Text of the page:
from German Meals at Oma
The origins of this recipe are quite vague, but the name seems to stem from the unusual appearance of the dish when it is made in a casserole and layered in a certain manner. Viewed from above, it resembles a shoe. Traditionally, the meat was boiled as a single piece and put into the middle of the dish. I do mine just a bit differently. I like to cube and brown the meat first, making for a richer and meatier flavor. It’s also easier to serve right from the dish this way.
2 lb (908 g) boneless pork shoulder or butt, cut into 1-inch (2.5-cm) cubes
Salt and freshly ground black pepper, as needed
2 tbsp (30 g) clarified butter or 2 tbsp (30 ml) neutral oil
3 cups (750 ml) beef or chicken broth
2 lbs (908 g) peeled firm pears (such as Bosc), cut into ½-inch (13-mm) slices
2 lbs (908 g) peeled Yukon gold potatoes, cut into ½-inch (13-mm) slices
1 tsp caraway seeds
Pinch of ground cloves and sugar
2 to 3 sprigs fresh thyme
Preheat the oven to 400°F (200°C). Grease a 9 x 13–inch (23 x33–cm) baking dish.
Sprinkle the pork lightly with salt and pepper. Melt the butter in a large saucepan over medium-high heat. Brown the pork on all sides, 8 to 10 minutes, working in batches so as not to crowd the meat. Remove the pork from the saucepan and pile it in the center of the baking dish. Pour the broth into the saucepan and scrape up any browned bits.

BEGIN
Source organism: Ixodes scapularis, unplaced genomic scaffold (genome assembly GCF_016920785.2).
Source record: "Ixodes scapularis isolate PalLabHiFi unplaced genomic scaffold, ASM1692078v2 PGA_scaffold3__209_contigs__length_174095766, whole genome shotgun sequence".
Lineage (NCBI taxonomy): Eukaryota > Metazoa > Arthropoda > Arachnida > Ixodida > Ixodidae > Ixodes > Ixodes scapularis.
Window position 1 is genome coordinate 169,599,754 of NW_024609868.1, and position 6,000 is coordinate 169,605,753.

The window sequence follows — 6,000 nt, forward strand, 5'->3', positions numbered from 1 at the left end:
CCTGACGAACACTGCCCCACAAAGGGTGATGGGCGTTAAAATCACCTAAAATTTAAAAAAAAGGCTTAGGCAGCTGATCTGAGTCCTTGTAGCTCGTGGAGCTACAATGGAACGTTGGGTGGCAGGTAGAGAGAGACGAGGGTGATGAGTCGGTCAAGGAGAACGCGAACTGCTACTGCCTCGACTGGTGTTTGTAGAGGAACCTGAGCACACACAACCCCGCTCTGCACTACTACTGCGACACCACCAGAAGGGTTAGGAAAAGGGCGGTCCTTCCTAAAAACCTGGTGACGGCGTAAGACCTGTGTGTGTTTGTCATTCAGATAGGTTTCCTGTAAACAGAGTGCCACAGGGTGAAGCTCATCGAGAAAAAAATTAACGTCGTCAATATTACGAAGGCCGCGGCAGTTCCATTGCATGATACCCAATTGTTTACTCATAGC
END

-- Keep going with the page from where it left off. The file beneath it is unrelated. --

Remove the saucepan from the heat and set it aside. Layer the pears on one end of the baking dish, surrounding the meat on one side. Layer the potatoes on the other end of the dish, surrounding the meat on that side. As you look down at the dish, the meat would be the center inside of the shoe, the pears would be the heel and the potatoes the toes.
Pour the hot broth over the top of the mixture so that it comes no more than halfway up the potatoes and pears. Sprinkle the potatoes lightly with salt. Sprinkle the caraways seeds over the potatoes and the pork. Sprinkle the cloves and sugar over the pears. Lay the thyme over the potatoes.
Cover the baking dish with its lid or foil and put it in the oven. Bake for 40 minutes. Uncover and bake for 15 to 20 minutes, or until the potatoes are slightly browned and tender.
Serve the Schusterpfanne directly from the baking dish in large soup bowls, perhaps with a green side salad.
If you wish, you can make this dish more like a stew. Layer everything together in the baking dish and bake it as directed in the recipe. However, trying to recognize it as a shoe is part of the fun. Do not tell your guests what it’s supposed to look like but let them guess. All will be winners when it comes to enjoying this unusual meal.
Reprinted with permission from German Meals at Oma’s by Gerhild Fulson, Page Street Publishing Co. 2018.
I added chopped onions and sliced carrots under the meat to give it a stew consistency. Even though I sliced the potatoes as thinly as possible (and to ensure they would stand upright), they were still partly raw when all the other ingredients were cooked through. And no one around the table could identify it as a shoe…or maybe our imagination was not up to snuff. For leftovers, I microwaved the potatoes for a few minutes and then tossed all the ingredients together for a stew and served it with warm homemade bread – that was a big hit!